Steel Your Mind: A Cognitive and Behavioral Guide to Healthier Thinking
While going through the hustle and bustle of daily routines we rarely stop and think about our thinking and about the impact that thoughts have on our feelings, emotions, and behaviors. Experts estimate that on average a person experiences roughly 2,500 to 3,300 thoughts per hour for a grand total of about 50,000 thoughts per day. That’s a whole lot of thinking and a good deal of it relates to personal worry, fear, anxiety, and dread. We fear that we are not good enough, not strong enough, that something will go wrong at some point in the future. The future brings with it a great uncertainty and this uncertainty is what fuels our worry-based thinking. As a species we cannot stand uncertainty because we strive for control. Control means everything as it brings about order and a feeling of safety. It is our basic instinct, one that is fueled by self-preservation.
The problem lies in the fact that we rarely stop, breathe, and just sift through our mental and emotional turbulence before it spirals out of control and creates a chaotic state of panic and dismay, which then influences our emotions, behaviors, and state of being. We rarely take the time to think about our thoughts and why they are the way they are. Thoughts are fast, automatic, and immediate. They provide us with an instant gratification to our most intimate existential quarries, which often fits the necessity of our daily hustle. We don’t take the time to step outside of ourselves and really investigate our thinking patterns, habits, and content, which causes us to lump all of our thinking into small mental notes that we check in with as the need arises. Thinking becomes problematic when it goes unchecked and unverified. The information we feed ourselves, whether it’s accurate of false, becomes applied to our overall self-worth, worldviews, mental representations of people, events, and interactions, and our character, which in turn causes panic, anxiety, low self-esteem, and depression.
Thoughts have a very powerful impact on how we feel and behave. Since we have so many thoughts pass our mind on the daily basis we don’t allow ourselves to recognize just how much our views of ourselves, the world, and the future is shaped by them. So now I will invite you to take a moment, breathe, and be your own scientist as we go through some cognitive and behavioral strategies to healthier thinking.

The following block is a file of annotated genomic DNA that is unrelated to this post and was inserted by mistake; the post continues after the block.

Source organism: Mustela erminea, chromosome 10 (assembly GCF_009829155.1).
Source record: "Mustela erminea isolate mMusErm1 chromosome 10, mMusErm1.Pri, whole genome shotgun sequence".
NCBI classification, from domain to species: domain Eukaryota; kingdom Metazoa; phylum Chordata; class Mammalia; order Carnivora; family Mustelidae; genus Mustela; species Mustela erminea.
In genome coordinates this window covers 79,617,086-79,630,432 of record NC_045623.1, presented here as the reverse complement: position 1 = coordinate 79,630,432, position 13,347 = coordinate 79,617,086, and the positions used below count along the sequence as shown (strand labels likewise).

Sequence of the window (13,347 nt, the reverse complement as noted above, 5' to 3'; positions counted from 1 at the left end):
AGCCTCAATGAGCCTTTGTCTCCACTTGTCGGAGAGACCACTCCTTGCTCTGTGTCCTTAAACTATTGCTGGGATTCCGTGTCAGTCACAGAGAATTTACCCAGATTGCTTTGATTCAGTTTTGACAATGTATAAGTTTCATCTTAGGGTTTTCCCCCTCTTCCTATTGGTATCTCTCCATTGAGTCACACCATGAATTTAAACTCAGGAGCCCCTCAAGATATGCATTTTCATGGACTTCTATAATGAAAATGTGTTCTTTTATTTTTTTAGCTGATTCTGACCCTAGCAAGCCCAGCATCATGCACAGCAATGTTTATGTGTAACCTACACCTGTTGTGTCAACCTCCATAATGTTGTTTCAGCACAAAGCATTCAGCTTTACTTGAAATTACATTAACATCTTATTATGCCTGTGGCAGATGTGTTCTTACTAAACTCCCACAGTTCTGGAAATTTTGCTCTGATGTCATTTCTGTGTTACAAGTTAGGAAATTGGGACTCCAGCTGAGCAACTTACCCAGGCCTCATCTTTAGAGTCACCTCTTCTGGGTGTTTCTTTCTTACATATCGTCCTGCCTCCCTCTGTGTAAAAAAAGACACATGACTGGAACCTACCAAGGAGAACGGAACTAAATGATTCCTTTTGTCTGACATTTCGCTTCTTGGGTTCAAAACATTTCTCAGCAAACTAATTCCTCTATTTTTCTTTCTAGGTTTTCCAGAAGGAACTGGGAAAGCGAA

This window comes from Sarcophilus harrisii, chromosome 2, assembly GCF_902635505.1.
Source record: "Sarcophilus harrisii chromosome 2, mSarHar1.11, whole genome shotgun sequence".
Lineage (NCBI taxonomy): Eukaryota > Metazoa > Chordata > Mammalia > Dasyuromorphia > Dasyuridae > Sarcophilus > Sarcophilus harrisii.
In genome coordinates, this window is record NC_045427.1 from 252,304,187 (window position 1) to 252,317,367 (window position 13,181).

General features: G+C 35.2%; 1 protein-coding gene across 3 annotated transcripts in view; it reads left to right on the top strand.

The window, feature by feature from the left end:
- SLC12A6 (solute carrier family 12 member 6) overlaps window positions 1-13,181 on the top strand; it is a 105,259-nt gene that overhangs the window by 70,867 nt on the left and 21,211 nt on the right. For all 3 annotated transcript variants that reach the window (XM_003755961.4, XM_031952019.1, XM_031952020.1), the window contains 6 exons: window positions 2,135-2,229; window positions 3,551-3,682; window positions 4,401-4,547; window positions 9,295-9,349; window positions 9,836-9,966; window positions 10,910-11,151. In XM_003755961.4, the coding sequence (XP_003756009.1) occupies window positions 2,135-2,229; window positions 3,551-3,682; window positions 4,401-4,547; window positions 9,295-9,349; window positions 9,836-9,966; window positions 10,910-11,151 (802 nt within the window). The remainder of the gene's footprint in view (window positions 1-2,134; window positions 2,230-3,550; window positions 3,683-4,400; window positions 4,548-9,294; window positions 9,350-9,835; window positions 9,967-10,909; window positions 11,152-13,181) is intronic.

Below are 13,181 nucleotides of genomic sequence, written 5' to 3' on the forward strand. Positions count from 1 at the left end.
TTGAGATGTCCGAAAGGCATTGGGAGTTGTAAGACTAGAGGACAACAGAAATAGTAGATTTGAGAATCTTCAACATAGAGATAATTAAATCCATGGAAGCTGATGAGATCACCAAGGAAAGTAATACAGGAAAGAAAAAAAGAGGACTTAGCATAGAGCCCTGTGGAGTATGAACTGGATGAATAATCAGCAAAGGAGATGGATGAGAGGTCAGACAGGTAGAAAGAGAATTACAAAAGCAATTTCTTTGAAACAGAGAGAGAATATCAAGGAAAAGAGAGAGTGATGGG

- Learn to recognize and identify automatic thinking. – Whenever a thought comes up that stirs the spirit take a moment and linger in that thought before acting on it. Notice how quick that particular thought came to you. Automatic thoughts are often knee-jerk thoughts that appear after an emotional trigger and are often impulsive, judgmental, and not fleshed out. Take a moment to monitor these thoughts within your daily routine before acting on them or letting them color your inner world.
- Become your own objective observer – Whenever a thought arises analyze that thought from every perspective. Try to be rational and objective when looking at a particular thought. Is the thought positive or negative? How does it make you feel? What would the consequences be if you were to act on that thought?
- Recognize all or nothing thinking. – Try not to view a particular person, event, or situation as all good or all bad. Linger on the grey areas and practice looking at the objective truths.
- Avoid extremes and focus on cohesive and accurate thoughts. – You can’t control everything but you can control the way you think by being aware of objective truths. Being comfortable and confident in your observations and thoughts will grant you control over uncertainty as you will know that no matter what life will throw your way you are prepared.
- Write down your thoughts and feelings. – Keeping an active thought journal is helpful in that it allows you to externalize your experiences and thoughts by making them physically visible and tangible.
- Cope with criticism. – Life isn’t all about successes and not everyone will click with who you are. What is important is to be able to learn from your mistakes and get back up no matter how hard you are hit. Criticisms and mistakes aren’t the end of the world and they do not define you. They are simply indicators of areas that growth can take place in. Criticism doesn’t mean that you are hopeless, inapt, or bad rather that you are strong and can grow to be even stronger.
- Practice mindfulness rather than thought suppression. – Let your thoughts flow through you without any judgment rather then stopping them. Learn to identify and be mindful of overly critical thinking. Praise yourself for small victories because often times they are smaller in your mind then in reality.